We are always looking for new discoveries; whether it is about a person, a theme on the website or a place that connects many people of African descent, this all helps the project to grow and helps us to produce interesting pieces for everyone to enjoy.
East Yorkshire Research and our Forthcoming Beverley Treasure House Exhibition
Last week we were contacted through our website and were given the name of another Black soldier who joined the East Yorkshire Regiment during the First World War. This has not only provided us with potentially another story but also adds to our understanding that the East Yorkshire Regiment may have been more diverse than previously thought. This is particularly important considering that next year is the centenary of the end of the First World War and everybody who fought deserves to be remembered. However, this gentleman’s story could be particularly useful for our forthcoming Beverley Treasure House exhibition in May as he was predominantly based in East Yorkshire. We hope to include new stories in our May exhibition with a focus on those people who have lived, worked or visited East Yorkshire. We are currently researching performers of African descent seen at coastal resorts such as Bridlington, Scarborough, Filey, etc. If you remember hearing about or going to see an event, which included Black men and women we would welcome any details so please click here to contact us.
Submitting Information to the Project
Please click here to submit information or to contact us if you think you can help. We would also be grateful if you would share your knowledge or look through your old photograph collections or any memorabilia you may have. You may be surprised by what you find! Also, don’t forget if you are particularly interested in a story, please revisit the page as you never know what you might have missed.
Thanks to Mike Covell, John Ellis, Deborah Crawford and Jeff Green for getting in touch.
Below are two paintings believed to be by the popular local artist John Ward (1798–1849) who was one of the leading marine and ship painters during the early nineteenth century. Although, they appear to be very similar there is one important difference, can you work out what it is?
Both paintings are set at the mouth of the River Hull and Humber shipping lane at sunrise with a view of steam and sailing ships in the background. Also featured in the paintings are lightermen rowing their small boats out into the river and two men in the midground looking out across the water, in what appears to be deep discussion. However, in the foreground of the picture there is a subtle but important difference. In the first painting, one man in red (possibly a dock worker), is seated on a rock or large piece of wood and appears to be smoking a long pipe. However, in the second painting this man is joined by an acquaintance who is seated to his left. The other gentleman is Black. He is wearing a yellow hat and light-coloured jacket with blue trousers and black shoes. He is also probably a dockworker and is smoking the same long pipe. Thus, while the first image shows an idyllic traditional and popular view of Hull’s maritime landscape in the early nineteenth century, the second painting represents a more faithful and accurate portrayal of actual Black presence within the port.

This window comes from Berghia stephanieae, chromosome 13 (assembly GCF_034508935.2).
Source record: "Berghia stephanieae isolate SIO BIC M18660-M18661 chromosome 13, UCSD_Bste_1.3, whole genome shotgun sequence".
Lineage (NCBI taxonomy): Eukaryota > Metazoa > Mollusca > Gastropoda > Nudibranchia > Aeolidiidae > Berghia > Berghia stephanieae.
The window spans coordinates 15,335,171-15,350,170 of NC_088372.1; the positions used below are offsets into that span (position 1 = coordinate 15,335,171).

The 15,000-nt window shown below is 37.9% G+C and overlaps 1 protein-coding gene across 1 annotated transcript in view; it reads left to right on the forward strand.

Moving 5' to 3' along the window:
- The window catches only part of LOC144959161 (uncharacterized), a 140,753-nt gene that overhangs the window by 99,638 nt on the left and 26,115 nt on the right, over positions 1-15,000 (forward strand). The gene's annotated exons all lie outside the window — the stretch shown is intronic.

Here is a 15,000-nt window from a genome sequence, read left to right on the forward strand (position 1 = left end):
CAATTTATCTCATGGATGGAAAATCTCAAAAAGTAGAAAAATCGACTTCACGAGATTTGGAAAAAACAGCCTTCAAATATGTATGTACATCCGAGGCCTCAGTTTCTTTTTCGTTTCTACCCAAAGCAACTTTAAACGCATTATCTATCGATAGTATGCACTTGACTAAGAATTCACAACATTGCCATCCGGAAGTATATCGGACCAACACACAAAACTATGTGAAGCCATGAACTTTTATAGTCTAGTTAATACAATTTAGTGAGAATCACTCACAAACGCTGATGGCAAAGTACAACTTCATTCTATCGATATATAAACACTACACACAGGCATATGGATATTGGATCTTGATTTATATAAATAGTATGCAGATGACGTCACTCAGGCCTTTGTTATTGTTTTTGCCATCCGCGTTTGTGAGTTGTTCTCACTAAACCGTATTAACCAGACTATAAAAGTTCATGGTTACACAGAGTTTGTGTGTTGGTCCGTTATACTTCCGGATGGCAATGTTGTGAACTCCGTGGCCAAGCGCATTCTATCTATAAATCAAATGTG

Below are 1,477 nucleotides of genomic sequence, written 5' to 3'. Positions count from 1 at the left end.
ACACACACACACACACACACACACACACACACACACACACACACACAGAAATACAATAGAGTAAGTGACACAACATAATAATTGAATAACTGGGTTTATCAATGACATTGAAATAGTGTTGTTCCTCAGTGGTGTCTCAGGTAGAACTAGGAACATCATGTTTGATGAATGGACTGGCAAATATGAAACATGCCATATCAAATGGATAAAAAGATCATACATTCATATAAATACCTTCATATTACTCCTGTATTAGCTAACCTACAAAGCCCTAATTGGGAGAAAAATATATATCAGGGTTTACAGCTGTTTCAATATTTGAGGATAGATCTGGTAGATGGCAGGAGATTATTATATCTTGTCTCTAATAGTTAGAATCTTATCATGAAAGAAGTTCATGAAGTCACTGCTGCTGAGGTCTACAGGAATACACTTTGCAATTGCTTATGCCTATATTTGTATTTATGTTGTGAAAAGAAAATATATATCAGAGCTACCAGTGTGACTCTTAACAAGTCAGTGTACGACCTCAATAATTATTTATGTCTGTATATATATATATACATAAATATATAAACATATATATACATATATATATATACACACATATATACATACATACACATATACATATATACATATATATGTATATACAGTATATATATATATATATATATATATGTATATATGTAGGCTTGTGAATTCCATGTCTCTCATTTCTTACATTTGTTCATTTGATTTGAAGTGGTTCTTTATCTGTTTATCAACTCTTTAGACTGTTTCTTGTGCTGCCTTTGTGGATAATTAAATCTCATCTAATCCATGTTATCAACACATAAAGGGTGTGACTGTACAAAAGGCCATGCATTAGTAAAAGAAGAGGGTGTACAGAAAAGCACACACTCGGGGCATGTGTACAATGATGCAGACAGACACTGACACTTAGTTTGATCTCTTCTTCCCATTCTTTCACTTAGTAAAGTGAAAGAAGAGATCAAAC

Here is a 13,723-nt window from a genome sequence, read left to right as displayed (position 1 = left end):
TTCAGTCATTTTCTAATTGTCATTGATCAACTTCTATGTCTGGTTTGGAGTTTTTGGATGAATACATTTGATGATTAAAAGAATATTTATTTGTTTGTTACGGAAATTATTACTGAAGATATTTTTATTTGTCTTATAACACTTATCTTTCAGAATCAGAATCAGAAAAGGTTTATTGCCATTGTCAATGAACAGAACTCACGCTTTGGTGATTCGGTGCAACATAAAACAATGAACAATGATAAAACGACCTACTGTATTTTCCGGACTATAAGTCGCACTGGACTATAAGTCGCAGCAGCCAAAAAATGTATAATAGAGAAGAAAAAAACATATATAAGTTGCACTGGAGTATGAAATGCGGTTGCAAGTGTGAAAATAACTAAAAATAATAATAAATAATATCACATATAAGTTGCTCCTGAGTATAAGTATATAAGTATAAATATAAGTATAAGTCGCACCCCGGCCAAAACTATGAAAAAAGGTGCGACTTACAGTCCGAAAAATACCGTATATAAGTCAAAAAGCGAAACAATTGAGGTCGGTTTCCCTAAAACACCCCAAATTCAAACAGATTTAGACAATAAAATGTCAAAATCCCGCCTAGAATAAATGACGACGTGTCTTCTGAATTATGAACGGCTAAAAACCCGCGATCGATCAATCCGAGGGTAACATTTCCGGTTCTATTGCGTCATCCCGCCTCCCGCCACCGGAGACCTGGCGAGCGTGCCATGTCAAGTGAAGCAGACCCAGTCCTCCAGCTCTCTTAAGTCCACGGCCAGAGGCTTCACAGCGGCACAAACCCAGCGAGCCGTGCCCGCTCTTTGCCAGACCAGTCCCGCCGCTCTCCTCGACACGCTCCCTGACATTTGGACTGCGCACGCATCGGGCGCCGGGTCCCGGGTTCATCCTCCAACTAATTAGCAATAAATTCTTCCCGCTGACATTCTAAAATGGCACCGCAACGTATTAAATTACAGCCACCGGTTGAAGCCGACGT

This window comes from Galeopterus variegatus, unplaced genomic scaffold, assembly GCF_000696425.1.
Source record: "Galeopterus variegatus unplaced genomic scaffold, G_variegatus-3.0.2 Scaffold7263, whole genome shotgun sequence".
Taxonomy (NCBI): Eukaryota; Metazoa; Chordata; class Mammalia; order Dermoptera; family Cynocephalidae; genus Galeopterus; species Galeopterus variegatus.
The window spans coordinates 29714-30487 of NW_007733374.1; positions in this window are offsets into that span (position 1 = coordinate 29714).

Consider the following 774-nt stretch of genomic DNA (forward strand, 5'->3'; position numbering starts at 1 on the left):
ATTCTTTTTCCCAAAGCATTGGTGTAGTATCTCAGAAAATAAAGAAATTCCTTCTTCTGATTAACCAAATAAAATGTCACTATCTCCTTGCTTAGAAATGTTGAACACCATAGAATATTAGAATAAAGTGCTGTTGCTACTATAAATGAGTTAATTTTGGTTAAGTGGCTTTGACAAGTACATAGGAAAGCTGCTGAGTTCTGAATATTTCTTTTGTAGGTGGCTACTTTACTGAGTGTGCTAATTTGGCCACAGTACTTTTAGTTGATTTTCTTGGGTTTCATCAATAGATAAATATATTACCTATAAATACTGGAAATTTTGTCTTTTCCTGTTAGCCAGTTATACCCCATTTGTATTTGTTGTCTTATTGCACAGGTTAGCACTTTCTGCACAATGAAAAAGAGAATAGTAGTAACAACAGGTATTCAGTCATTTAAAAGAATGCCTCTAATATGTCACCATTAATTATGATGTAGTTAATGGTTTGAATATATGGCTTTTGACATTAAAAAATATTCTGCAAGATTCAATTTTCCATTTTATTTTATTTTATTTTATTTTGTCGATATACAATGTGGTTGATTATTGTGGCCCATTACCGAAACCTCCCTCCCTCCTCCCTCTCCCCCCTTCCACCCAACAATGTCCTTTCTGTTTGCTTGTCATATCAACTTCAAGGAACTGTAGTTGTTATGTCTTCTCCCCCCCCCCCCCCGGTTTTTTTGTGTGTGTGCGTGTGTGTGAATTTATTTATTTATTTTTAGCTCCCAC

Undoubtedly, the paintings raise more questions than answers. It is believed that the second picture with the inclusion of the Black sailor was painted around 1800. If this is the case, then it could not have been painted by Ward since he would have only been two years old at the time. Given the scenery and artistic style of the work, it is possible that this early date is incorrect and that, in fact, Ward produced this work much later on. The first painting without the Black sailor has been dated to around 1835 and is believed to be by Ward. This begs the question whether Ward made a copy of the older picture (perhaps by an unknown artist) and then deliberately removed the Black figure? Or did he make a copy of his own painting and add the man into the scene later on? And if so why remove or add a Black dockworker? Additional historical research and pictorial analysis would need to be done in order for these questions to be more fully answered. Nonetheless, the paintings and their story remain intriguing.
With thanks to Dr Nicholas Evans for bringing this to our attention. If you think you have any further information about either of these painting, please do contact us here.
After he had been discharged from the RAF on 31 March 1947, Exell made his way to Hull. During his service, he met the founder of the Boyd Line’s son, Thomas Boyd Senior, who had promised the West Indian a job after the war. True to his word, Boyd offered Exell a position onboard a trawler as a fireman and trimmer. This was not unusual as Black sailors were typically given unskilled jobs in the engine room of vessels (click here to read about Black sailors in Hull). Within a short time, Exell decided that he wanted to become a ship’s cook instead of a fireman and trimmer. Thus, he attended the Nautical College in Hull and passed his examinations in March 1952.